Campus: Sonoma State University -- November 9, 2000

Music Center - architect's renderingGroundbreaking Held for Premiere Cultural Destination

Imagine sitting in an intimate room-one built especially for music. A setting that is warm and inviting, yet grand-as grand as the most magnificent music halls in Europe. Imagine a center for music that will draw people from far and wide: performers, educators, and patrons of the arts. This vision will soon be a reality in Sonoma County.

To begin work toward that vision, a groundbreaking ceremony for the Donald and Maureen Green Music Center at Sonoma State University took place on Friday, Oct. 20. The event was held at the Center's site located at the corner of Rohnert Park Expressway and Petaluma Hill Road in Rohnert Park.

"The Music Center is the pinnacle of achievement for our community's arts. The level at which we create and experience the arts will be profoundly enhanced by this wondrous gift we are giving ourselves and future generations," said Ruben Armiņana, SSU President.

Construction begins this fall on the Green Music Center, which will open in 2003. The facility will put Sonoma County in the heart of musical culture on the West Coast. The Santa Rosa Symphony will make the Center its new home.

The $41 million Center's design is patterned after the renowned Seiji Ozawa Hall, home of the Boston Symphony Orchestra in Tanglewood, Massachusetts. The Green Music Center will blend a majestic indoor concert hall with outdoor seating offering 3,000 lawn guests a view of the stage. Lawn seating will provide an additional 7,000 guests the opportunity to enjoy the sounds emanating from within the building. Outdoor monitors will provide a view of the performers.

SSU named Ozawa's architect, William Rawn and Associates to work with executive architects A.C. Martin Partners of Sacramento on the design of the Center. The acoustics of the hall, being designed by Larry Kirkegaard who designed the acoustics at Ozawa Hall, will be outstanding, ensuring that the exquisite music played at the Center will be heard in exactly the way it is intended.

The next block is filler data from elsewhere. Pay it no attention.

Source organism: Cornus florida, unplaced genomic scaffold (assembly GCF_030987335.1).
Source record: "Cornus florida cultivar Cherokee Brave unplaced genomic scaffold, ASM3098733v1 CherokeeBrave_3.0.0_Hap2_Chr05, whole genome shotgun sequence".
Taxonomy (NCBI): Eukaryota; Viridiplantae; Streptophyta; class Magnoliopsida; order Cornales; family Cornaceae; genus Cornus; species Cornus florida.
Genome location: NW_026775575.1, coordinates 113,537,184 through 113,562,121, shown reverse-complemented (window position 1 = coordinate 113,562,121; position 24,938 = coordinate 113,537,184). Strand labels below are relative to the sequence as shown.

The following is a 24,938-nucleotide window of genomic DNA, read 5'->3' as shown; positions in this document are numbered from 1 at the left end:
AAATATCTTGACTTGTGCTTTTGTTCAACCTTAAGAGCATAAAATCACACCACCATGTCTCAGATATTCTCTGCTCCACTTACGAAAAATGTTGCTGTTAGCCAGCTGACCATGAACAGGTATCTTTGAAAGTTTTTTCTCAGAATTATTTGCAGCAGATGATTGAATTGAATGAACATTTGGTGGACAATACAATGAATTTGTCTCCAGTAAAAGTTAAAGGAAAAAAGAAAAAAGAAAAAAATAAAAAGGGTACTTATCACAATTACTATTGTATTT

"The Santa Rosa Symphony Association is thrilled to be part of this landmark project that will have a long-lasting impact on the quality of music and education that our Symphony provides. We look forward to performing in such a high quality facility as the Green Music Center," said Marne Olson, President, Santa Rosa Symphony Board of Directors.

The Santa Rosa Symphony has more than 80+ musicians in its ranks. The orchestra, founded in 1928, is one of the oldest symphony orchestras in the western United States. Conductor and virtuoso pianist Jeffrey Kahane is one of the gifted performers who excels as a soloist and on the podium. He has been music director of the Santa Rosa Symphony since 1995. The Symphony's and the University's commitment to education is strong; the Symphony's five youth ensembles and a music academy continue to grow. The Green Music Center will be used extensively for music education of the University's students.

Sonoma State University has consistently focused attention on bringing high-quality music programs to Sonoma County, such as guest artists, chamber musicians, and the University's award-winning jazz program, among others.

The Donald and Maureen Green Music Center was named earlier this year after benefactors Donald and Maureen Green kicked off the fundraising efforts with a $10 million donation.

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